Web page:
#HealthyKidsfor£20 - Week Three Overview
Updated: Jan 13, 2021
Hi, I’m Natalie, and welcome to the third week of the Summer Dinner challenge. If you are just joining us, let me start with some background….
When it was announced that the Welsh Government decided to extend the £19.50 school meal scheme for the duration of the summer holidays I was delighted as I am sure this comes as a relief to many parents.
But as a nutritionist, and also a mother, two questions came to my mind…
1) How far could you stretch the £19.50 over a week?
2) Is it possible to reach the recommended nutritional guidance on that budget?
I therefore decided to try and put my knowledge as a nutritionist to good use and also decided that there was only one way to find out the answers to my questions. So…I put this to the test and to share my journey with you in the hope that this will also help to relieve some of the pressure of planning nutritious meals for your families on a budget. Here goes:
What I learnt this week...Channel your inner detective...
Last week I spoke about batch cooking as a more cost effective and time efficient method of preparing meals. This week I decided to explore how I could be more price savvy. I’ve introduced new flavours to this week’s meal plan and shopping list: items like fresh herbs or spices which make for more exciting tasting experiences, but can add up when you're trying to shop on a budget. So how can we make sure we get best value for money, whilst still creating tasty recipes which encourage children to try different flavours. I decided to put my detective hat on and dust off my calculator….
Supermarkets are designed to encourage us to spend more. From scientifically designed product placement designed to catch the shopper’s eye to special offers which tempt us to buy more. So, my first bit of advice is to go in armed. Start by checking your cupboards to see what you have left over and looking up what recipes you can create with your store cupboard items. Use this as a basis to start your meal plan. List everything you will need in advance and don’t be tempted to add those extra little bits – they all add up! Research has shown that people who always make a shopping list are three times less likely to overspend than those who don’t, spending almost £200 a year less on groceries.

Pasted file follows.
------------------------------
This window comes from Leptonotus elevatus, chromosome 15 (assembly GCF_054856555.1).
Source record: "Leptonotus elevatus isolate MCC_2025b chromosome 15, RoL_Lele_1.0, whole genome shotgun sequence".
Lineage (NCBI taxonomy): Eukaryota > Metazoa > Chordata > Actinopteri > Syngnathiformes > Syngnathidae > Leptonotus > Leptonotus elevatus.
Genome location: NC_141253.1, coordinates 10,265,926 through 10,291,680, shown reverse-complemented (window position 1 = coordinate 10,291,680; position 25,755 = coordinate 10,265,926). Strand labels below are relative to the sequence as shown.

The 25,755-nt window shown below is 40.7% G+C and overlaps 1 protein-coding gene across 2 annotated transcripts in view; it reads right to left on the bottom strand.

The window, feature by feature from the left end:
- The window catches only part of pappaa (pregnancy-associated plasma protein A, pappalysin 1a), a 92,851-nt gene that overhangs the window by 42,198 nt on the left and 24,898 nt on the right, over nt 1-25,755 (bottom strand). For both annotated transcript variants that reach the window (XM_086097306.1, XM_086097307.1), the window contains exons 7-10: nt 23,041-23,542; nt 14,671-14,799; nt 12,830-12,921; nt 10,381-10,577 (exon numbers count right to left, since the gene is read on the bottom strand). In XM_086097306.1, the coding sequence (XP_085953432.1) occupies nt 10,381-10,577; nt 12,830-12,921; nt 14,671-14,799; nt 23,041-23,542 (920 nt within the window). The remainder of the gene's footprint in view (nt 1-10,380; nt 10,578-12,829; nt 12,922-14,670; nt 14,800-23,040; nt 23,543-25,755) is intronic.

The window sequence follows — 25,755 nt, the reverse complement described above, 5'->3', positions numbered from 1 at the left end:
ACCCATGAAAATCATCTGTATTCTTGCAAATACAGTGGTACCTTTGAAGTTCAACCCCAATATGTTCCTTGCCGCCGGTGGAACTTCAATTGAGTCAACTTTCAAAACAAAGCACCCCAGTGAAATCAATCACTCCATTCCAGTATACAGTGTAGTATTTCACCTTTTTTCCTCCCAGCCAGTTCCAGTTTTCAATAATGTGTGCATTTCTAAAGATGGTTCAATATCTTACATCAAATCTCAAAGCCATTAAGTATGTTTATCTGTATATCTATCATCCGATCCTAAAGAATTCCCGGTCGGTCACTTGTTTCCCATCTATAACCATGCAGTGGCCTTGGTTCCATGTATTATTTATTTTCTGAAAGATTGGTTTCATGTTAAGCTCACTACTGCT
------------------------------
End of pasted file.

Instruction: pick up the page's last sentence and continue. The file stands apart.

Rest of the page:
Next, don’t automatically be drawn in by special offers and multipack deals. Yes, often you will find a bargain, but it’s only a bargain if you actually need it. If you already plan on using those items, great. If not, or you won’t be able to use them within the use by date, its often cheaper, and less wasteful, to buy individually. As an example, a pack of 3 peppers may seem better value for money than buying 1 pepper, but if you end up throwing 2 out because you haven’t used them, then its wasting money.
Having said this, buying in quantity can be more effective, particularly items with a long shelf life such as canned products, dried pasta, rice, flour. Often you will find larger quantities more cost effective in the long run. In this case, work this to your advantage by incorporating these ingredients into creative meals in the following week’s meal plan.
A great way to check the “real” price of special offers is to compare the price per kg for each product and brand - this is shown on the labels on the shelves. This way you can work out if you are really getting the best deal.
Be flexible with your meals: if a product is on a great deal, can you swap it out for another ingredient you had planned to buy? Also look out for cheaper cuts of meat. For example, you may have planned a meal with chicken breast, but chicken thighs are often cheaper and can be substituted.
Keep your eyes peeled for yellow stickers, or discounted items, but remember to check the use by date and don’t buy it if you don’t need it or won’t use it in time. Coupons can also be a great way of saving pennies. There are many websites and groups on social media who happily share where to find great deals and coupons – follow them.
Check those bottom shelves and look out for supermarket own label products – but don’t always assume they are the cheapest. And a side note on this one: remember to check those traffic lights and nutritional information. Sometimes it’s worth spending a few extra pennies if the nutritional quality is superior.
Finally, learn from my mistake…always eat before you go shopping. Being hungry whilst shopping means you are far more likely to throw in extras to satisfy your cravings!
To get you started this week, here is the meal plan:
And here is the shopping list. Just to add a disclaimer, prices vary by supermarket so may fluctuate from the prices advertised. The shopping list includes the ingredients needed for this meal plan for 2 primary school children. Double the portion sizes and ingredients for adults.
Download the Week Three Pack which contains the meal plan, shopping list and recipes here:
There's only one thing left for you to do! Have a go, get creative, and get sharing your ideas, recipes and meals with us by using #HealthyKidsfor£20 on social media!
Until next week, happy cooking , and happy eating!